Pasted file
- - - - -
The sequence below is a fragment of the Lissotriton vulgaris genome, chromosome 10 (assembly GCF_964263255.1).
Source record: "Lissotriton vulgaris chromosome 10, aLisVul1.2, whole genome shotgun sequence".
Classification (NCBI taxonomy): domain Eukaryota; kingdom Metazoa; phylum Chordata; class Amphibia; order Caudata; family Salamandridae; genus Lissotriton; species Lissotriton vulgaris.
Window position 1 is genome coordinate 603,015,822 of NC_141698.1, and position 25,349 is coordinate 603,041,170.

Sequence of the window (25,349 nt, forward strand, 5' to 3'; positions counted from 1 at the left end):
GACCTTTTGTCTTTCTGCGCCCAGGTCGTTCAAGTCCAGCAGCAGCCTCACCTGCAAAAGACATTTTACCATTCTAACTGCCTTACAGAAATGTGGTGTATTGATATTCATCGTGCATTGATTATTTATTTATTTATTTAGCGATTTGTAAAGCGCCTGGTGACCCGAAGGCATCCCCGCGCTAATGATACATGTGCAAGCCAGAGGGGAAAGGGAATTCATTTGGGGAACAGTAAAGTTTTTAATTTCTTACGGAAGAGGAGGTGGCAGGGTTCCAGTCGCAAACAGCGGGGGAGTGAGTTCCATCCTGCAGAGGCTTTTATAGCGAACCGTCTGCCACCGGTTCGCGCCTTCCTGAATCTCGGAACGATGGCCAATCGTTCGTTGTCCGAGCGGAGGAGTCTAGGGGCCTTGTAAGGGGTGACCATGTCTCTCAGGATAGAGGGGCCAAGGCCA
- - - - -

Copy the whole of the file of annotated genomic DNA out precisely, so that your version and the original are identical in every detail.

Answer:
The sequence below is a fragment of the Lissotriton vulgaris genome, chromosome 10 (assembly GCF_964263255.1).
Source record: "Lissotriton vulgaris chromosome 10, aLisVul1.2, whole genome shotgun sequence".
Classification (NCBI taxonomy): domain Eukaryota; kingdom Metazoa; phylum Chordata; class Amphibia; order Caudata; family Salamandridae; genus Lissotriton; species Lissotriton vulgaris.
Window position 1 is genome coordinate 603,015,822 of NC_141698.1, and position 25,349 is coordinate 603,041,170.

Sequence of the window (25,349 nt, forward strand, 5' to 3'; positions counted from 1 at the left end):
GACCTTTTGTCTTTCTGCGCCCAGGTCGTTCAAGTCCAGCAGCAGCCTCACCTGCAAAAGACATTTTACCATTCTAACTGCCTTACAGAAATGTGGTGTATTGATATTCATCGTGCATTGATTATTTATTTATTTATTTAGCGATTTGTAAAGCGCCTGGTGACCCGAAGGCATCCCCGCGCTAATGATACATGTGCAAGCCAGAGGGGAAAGGGAATTCATTTGGGGAACAGTAAAGTTTTTAATTTCTTACGGAAGAGGAGGTGGCAGGGTTCCAGTCGCAAACAGCGGGGGAGTGAGTTCCATCCTGCAGAGGCTTTTATAGCGAACCGTCTGCCACCGGTTCGCGCCTTCCTGAATCTCGGAACGATGGCCAATCGTTCGTTGTCCGAGCGGAGGAGTCTAGGGGCCTTGTAAGGGGTGACCATGTCTCTCAGGATAGAGGGGCCAAGGCCA